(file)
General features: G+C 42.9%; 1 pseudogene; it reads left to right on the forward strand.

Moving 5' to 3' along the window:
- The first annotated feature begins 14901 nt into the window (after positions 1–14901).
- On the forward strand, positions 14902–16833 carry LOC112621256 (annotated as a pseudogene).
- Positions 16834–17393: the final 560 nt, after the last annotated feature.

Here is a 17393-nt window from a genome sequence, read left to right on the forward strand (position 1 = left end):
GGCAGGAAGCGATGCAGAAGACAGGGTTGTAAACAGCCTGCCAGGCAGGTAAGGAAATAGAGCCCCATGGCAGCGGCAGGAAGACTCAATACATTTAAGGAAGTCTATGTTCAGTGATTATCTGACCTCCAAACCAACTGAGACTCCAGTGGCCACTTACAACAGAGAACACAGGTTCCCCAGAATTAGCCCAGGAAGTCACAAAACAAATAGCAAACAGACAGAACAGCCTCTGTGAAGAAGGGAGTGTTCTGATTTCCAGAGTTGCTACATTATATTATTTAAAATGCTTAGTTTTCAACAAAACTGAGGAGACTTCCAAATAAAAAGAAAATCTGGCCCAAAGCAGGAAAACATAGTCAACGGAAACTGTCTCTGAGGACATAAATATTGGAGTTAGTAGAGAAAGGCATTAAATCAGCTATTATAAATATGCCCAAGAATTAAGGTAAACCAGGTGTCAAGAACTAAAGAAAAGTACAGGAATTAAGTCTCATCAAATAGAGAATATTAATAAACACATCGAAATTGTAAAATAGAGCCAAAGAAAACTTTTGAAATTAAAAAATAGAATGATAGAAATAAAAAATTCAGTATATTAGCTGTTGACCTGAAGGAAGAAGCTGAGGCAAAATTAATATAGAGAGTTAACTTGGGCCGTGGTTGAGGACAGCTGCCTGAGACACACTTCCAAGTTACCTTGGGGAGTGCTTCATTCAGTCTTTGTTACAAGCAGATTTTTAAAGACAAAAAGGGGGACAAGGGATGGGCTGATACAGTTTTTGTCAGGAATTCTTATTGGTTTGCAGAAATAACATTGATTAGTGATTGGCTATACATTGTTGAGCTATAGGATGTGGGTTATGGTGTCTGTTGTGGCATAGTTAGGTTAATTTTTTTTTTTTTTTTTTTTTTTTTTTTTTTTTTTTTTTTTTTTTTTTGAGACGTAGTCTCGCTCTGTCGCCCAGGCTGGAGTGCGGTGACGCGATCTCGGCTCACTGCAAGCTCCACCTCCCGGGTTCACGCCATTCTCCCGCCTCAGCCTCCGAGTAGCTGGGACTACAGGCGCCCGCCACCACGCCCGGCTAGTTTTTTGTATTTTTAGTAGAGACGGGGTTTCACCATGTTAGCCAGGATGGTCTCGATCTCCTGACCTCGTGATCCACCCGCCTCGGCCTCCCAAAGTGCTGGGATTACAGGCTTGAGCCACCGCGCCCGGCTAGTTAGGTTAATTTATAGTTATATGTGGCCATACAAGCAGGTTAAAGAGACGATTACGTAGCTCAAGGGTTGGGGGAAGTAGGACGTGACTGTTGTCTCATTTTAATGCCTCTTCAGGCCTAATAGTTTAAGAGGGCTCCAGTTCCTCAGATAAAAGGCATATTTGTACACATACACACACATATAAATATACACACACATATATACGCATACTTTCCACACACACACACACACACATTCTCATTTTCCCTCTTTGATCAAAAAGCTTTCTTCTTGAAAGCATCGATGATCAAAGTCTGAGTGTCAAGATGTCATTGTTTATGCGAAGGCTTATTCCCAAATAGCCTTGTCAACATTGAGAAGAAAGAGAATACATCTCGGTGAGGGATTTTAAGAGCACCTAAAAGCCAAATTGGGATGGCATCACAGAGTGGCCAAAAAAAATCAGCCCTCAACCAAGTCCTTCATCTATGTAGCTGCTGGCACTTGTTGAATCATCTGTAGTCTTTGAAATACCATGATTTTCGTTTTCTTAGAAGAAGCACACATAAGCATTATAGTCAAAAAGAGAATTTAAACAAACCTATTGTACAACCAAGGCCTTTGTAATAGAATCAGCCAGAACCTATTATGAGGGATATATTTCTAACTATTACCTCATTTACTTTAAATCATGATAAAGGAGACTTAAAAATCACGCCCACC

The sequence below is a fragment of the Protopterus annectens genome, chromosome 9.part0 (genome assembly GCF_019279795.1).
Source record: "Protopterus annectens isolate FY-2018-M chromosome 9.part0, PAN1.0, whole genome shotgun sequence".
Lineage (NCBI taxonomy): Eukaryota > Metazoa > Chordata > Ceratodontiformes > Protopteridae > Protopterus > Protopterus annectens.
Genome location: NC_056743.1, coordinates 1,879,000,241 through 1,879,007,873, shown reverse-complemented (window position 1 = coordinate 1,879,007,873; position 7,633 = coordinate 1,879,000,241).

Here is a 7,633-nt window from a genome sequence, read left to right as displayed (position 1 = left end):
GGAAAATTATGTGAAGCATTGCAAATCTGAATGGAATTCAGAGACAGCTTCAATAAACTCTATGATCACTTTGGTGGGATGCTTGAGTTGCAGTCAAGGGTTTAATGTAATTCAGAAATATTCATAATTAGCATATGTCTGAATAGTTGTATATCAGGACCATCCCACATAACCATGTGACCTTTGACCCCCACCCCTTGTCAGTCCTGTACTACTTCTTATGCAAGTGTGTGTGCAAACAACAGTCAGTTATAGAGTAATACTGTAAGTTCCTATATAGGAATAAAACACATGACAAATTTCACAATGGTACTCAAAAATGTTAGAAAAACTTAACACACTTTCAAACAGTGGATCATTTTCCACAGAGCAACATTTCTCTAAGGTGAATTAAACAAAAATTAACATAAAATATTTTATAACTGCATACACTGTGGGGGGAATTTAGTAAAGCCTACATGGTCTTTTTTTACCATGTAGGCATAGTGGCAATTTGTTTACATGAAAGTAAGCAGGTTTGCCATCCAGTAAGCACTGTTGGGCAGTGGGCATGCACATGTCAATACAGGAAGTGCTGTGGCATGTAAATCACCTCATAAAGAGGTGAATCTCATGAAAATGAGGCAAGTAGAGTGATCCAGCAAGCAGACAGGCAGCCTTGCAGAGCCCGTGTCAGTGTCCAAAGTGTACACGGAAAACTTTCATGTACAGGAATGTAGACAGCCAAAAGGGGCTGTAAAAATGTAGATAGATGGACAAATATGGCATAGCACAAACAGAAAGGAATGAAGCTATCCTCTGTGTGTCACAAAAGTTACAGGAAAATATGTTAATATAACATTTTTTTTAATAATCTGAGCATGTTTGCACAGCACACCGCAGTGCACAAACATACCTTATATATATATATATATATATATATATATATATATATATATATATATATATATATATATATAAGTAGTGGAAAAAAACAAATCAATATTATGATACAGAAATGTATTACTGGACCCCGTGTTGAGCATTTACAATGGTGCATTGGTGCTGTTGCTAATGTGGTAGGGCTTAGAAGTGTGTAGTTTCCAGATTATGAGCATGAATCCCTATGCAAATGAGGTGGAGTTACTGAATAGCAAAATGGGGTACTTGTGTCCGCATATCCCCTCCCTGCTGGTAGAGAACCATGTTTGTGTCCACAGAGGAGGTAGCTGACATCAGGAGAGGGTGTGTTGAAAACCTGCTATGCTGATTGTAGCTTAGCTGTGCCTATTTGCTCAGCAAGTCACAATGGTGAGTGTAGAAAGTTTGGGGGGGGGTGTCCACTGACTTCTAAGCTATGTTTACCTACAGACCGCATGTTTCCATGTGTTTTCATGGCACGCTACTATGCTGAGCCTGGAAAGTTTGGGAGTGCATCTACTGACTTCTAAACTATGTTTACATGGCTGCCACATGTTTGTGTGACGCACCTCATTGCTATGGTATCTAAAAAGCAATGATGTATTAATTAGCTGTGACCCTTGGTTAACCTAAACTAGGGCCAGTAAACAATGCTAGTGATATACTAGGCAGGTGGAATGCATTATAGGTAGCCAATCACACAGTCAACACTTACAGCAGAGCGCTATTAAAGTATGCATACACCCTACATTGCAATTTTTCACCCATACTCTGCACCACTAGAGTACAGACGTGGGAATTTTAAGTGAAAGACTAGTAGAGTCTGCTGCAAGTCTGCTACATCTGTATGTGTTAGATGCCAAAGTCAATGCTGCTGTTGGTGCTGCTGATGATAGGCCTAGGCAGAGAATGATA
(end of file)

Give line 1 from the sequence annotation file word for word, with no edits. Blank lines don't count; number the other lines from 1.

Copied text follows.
General features: G+C 42.9%; 1 pseudogene; it reads left to right on the forward strand.